Fibroma Uterine is a benign tumor that affects about 50% of women in the age group of 30 to 50 years. In addition, the uterine fibroma develops from the smooth muscle tissue of the myometrial uterus, also called the uterine fibroid. A single cell divides repeatedly and wildly, until it creates a distinct mass of nearby tissues.
Some fibroids go through growth outbreaks, and some may shrink on their own. In fact, many fibroids that occur during pregnancy tend to shrink or disappear after delivery. Uterine fibroids are noncancerous tumors of the uterus, which often appear during the fertile age. Uterine fibroids are not associated with an increased risk of uterine cancer and almost never develop into cancer.
For those who have symptoms, the most common are:
- Heavy menstrual bleeding
- Menstrual periods prolonged seven days or more of menstrual bleeding
- Atypical monthly bleeding, sometimes with blood clots
- Pelvic pressure or pain
- Frequent urination
- Difficulty emptying the bladder
- Pain during intercourse
Other fibroid growth factors: substances that help the body maintain tissues can affect the growth of fibroids.
Genetic changes: Many fibroids contain changes in the genes that differentiate them from the normal cells of the uterine muscle. There is also some evidence that myomas are more common among members of the same family and that identical twins are more likely to have fibroids compared to non-identical twins.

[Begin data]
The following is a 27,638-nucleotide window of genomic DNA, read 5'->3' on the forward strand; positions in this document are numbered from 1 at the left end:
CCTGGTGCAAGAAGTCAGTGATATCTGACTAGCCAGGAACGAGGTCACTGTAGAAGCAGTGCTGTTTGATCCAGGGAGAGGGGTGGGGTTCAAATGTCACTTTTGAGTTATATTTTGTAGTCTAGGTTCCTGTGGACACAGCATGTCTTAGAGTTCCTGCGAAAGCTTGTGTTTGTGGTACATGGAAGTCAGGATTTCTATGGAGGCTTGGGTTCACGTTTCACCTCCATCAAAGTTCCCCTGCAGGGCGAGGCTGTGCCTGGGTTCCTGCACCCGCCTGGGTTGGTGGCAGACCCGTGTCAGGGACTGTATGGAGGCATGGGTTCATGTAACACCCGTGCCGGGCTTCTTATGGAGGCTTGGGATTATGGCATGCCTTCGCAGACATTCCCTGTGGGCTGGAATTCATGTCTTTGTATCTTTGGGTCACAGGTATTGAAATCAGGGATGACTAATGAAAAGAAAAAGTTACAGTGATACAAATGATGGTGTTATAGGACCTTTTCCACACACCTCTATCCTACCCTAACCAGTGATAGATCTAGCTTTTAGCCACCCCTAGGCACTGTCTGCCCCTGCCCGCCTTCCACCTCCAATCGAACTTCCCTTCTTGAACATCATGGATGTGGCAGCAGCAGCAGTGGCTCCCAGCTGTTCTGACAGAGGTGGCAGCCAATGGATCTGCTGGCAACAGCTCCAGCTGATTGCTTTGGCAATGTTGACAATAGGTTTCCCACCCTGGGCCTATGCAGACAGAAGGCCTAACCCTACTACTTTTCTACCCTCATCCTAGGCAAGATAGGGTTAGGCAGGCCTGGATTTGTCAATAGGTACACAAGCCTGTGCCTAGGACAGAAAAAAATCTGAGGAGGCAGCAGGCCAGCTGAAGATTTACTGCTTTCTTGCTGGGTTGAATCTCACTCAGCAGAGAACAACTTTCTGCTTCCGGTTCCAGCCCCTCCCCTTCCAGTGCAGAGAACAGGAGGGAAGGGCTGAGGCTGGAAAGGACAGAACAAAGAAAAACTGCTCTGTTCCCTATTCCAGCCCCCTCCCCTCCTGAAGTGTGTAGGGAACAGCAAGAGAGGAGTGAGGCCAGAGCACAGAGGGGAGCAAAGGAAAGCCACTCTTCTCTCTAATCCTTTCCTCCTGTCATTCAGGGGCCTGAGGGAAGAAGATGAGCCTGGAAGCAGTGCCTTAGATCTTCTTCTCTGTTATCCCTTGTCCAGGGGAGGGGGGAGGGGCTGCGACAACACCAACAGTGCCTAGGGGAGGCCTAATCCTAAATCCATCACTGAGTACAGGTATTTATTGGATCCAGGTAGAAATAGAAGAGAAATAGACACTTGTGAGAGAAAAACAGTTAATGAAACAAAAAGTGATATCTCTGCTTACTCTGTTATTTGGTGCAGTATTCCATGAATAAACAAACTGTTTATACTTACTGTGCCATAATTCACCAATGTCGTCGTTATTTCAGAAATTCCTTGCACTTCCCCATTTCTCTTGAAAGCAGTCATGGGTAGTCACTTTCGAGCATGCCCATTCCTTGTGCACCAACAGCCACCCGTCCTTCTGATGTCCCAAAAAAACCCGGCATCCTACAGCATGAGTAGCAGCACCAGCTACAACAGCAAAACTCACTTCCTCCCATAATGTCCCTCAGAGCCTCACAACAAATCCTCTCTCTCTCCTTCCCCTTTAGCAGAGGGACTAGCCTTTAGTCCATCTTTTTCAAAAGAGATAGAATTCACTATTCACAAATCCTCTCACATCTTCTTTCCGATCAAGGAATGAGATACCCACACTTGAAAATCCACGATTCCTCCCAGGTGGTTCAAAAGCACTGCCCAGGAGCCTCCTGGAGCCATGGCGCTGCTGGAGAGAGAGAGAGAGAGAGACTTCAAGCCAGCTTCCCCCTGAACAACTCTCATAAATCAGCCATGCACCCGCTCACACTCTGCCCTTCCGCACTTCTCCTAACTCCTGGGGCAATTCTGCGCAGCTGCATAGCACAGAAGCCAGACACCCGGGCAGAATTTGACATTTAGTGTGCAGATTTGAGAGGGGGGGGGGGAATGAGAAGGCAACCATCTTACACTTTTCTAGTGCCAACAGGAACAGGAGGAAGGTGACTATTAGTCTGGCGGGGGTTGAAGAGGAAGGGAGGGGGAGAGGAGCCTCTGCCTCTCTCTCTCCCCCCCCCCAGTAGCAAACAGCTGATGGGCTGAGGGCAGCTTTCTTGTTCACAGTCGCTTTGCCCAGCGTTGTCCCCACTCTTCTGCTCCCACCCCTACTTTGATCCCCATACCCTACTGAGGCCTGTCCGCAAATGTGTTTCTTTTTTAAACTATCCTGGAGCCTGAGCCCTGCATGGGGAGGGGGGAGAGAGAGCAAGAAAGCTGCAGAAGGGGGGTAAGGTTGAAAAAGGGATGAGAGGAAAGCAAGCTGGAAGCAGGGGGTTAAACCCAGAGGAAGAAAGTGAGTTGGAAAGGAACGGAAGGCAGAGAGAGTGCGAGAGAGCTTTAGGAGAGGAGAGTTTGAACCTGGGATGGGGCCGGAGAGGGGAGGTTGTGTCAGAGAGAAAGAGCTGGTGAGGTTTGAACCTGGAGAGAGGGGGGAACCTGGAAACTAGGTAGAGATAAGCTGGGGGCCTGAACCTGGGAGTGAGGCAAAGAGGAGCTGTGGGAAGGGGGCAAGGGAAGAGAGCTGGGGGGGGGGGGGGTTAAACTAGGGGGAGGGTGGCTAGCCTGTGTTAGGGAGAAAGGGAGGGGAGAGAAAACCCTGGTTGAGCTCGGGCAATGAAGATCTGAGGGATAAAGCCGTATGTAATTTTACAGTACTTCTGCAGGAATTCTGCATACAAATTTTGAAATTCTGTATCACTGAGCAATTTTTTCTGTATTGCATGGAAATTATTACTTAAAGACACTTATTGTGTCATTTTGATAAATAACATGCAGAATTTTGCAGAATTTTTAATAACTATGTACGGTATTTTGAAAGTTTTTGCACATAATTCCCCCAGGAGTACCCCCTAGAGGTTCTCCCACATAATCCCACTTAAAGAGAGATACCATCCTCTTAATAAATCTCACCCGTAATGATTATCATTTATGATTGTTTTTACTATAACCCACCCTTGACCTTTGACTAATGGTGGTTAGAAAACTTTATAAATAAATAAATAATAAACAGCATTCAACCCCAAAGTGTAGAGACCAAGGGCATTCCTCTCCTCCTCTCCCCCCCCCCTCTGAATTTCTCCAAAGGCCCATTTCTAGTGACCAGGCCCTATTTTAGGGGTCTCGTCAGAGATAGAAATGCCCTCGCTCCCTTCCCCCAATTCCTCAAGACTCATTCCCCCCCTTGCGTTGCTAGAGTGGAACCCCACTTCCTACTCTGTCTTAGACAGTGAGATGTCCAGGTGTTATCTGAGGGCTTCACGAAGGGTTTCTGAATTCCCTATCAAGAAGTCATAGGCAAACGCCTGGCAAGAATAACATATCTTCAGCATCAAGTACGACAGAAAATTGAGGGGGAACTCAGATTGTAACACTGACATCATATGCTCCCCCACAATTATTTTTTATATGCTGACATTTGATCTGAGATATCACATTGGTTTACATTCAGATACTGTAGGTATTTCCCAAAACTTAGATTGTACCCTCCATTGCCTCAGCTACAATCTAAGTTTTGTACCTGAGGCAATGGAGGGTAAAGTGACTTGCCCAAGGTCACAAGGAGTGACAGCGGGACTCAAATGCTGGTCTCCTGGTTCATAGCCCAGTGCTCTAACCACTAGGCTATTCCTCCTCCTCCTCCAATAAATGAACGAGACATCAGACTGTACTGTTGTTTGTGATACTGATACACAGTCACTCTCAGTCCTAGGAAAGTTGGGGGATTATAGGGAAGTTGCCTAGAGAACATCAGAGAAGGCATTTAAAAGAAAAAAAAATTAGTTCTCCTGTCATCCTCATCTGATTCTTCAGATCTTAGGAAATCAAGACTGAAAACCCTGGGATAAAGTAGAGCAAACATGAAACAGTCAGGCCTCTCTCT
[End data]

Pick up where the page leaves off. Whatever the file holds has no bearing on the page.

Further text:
Hormone factors: estrogen and progesterone, two hormones that stimulate the development of the endometrium during each menstrual cycle, in order to prepare it for pregnancy, when in imbalance can promote the growth of fibroids. Myomas may contain more estrogen and progesterone receptors than normal muscle cells in the uterus. In addition, some fibroids tend to decrease after menopause, probably because hormone production also decreases
Treatment of Uterine Fibroma: There is no single approach to the treatment of uterine fibroid. If you have symptoms, talk to your doctor about the options that are most appropriate for you. Many women with uterine fibroma experience no symptoms, or just mild, mildly irritating signs. If this is your case, medical follow-up, without necessarily using any medication or having surgery, may be the best option.
For women whose uterine fibroid symptoms are uncomfortable with daily activities or more advanced cases, there are some treatment modalities:
- Hormone medications to prevent ovule development
- (IUD) progesterone releaser
- Non-steroidal anti-inflammatory drugs for pain
- Supplement of vitamins and iron, due to the nutrients requested in the bleeding.